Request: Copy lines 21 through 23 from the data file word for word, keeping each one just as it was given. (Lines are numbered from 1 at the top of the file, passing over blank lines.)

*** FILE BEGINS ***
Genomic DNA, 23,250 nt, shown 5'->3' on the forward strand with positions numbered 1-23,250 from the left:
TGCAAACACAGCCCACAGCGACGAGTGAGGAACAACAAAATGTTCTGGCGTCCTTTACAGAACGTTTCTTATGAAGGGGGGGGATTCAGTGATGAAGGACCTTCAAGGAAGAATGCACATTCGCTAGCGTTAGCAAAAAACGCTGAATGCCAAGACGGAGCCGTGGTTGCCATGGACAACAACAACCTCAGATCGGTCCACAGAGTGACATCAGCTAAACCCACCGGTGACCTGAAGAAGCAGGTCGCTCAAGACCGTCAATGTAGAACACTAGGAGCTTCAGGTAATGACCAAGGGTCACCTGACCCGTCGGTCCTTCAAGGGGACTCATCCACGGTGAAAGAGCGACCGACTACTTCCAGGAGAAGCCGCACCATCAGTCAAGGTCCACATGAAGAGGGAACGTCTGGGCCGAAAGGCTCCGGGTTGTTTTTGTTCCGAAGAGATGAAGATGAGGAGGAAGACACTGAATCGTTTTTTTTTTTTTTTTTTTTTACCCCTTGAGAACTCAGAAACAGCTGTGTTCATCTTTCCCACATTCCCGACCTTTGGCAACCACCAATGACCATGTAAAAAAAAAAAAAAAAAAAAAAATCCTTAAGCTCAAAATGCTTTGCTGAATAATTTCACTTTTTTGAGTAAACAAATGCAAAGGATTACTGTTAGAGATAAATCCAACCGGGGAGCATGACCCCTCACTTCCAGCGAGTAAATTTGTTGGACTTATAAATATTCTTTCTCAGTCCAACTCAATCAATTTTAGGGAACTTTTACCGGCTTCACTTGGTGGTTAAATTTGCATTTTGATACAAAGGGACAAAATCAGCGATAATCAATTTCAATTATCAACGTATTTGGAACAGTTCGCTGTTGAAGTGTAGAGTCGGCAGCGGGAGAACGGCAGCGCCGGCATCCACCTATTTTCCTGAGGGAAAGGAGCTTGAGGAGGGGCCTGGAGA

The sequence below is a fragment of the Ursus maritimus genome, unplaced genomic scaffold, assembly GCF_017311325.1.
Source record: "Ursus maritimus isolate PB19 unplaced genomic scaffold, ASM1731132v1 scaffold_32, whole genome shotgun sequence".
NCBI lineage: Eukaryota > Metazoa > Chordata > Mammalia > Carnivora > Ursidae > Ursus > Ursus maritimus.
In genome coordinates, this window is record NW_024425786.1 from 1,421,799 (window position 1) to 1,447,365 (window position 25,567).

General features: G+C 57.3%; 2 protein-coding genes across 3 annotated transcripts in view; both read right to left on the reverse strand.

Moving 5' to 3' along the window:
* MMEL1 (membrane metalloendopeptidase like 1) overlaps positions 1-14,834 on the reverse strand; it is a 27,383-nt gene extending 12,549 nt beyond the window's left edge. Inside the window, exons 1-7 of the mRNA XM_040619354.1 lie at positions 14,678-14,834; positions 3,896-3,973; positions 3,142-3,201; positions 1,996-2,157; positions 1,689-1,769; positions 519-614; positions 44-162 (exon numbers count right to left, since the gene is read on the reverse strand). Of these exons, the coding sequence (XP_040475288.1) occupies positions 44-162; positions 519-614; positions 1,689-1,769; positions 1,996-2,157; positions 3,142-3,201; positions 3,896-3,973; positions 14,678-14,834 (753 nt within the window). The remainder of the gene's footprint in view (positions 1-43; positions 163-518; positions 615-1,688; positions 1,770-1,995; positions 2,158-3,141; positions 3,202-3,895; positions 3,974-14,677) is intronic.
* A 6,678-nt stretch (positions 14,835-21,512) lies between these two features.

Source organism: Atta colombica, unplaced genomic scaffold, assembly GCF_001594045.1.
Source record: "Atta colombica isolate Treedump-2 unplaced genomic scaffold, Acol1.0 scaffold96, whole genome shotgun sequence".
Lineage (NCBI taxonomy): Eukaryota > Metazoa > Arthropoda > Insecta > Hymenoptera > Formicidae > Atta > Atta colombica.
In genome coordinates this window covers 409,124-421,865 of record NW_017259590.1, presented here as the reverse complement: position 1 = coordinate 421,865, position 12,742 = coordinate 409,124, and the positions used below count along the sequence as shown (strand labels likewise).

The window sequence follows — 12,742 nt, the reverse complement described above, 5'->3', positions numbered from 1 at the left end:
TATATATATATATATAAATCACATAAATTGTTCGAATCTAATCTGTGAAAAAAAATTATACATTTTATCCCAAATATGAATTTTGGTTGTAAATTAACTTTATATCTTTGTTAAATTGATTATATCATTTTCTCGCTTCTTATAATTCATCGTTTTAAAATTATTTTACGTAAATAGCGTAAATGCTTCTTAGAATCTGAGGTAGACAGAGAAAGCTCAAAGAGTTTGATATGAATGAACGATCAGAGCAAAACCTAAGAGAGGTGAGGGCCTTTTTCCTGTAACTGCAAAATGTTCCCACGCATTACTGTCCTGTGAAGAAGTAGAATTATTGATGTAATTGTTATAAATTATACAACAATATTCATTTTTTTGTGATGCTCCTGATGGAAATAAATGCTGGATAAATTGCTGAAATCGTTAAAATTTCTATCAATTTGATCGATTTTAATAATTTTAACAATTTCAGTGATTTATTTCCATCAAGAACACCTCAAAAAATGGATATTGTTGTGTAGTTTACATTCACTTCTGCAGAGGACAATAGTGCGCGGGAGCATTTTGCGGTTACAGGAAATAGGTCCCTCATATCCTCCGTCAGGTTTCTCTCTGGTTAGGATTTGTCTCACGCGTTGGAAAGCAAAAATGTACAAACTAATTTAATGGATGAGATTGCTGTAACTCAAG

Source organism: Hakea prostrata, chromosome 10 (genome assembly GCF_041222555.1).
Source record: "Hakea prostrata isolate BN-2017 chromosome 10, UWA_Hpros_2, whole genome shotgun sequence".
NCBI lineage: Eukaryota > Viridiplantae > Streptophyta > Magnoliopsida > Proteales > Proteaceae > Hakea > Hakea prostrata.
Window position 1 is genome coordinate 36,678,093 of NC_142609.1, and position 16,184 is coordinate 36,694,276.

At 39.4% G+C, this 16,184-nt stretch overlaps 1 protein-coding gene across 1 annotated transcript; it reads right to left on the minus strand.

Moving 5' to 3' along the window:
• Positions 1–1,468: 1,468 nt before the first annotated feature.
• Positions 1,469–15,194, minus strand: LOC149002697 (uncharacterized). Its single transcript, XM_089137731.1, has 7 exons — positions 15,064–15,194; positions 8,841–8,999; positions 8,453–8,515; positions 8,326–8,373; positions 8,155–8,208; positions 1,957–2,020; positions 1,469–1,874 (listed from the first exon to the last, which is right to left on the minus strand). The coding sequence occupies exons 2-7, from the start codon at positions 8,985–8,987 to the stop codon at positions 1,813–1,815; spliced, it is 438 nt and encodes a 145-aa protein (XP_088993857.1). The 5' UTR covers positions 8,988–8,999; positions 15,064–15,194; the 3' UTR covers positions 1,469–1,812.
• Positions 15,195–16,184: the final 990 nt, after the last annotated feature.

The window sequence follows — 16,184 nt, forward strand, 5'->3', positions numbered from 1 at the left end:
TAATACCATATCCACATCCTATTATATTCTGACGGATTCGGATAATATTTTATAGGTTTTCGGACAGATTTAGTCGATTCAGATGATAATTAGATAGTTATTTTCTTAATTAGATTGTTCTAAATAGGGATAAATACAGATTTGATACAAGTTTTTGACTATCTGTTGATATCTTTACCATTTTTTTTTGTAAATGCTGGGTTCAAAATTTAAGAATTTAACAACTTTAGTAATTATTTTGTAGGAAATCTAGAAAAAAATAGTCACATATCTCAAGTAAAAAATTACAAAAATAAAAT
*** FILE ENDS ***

At 39.4% G+C, this 16,184-nt stretch overlaps 1 protein-coding gene across 1 annotated transcript; it reads right to left on the minus strand.

Moving 5' to 3' along the window:
• Positions 1–1,468: 1,468 nt before the first annotated feature.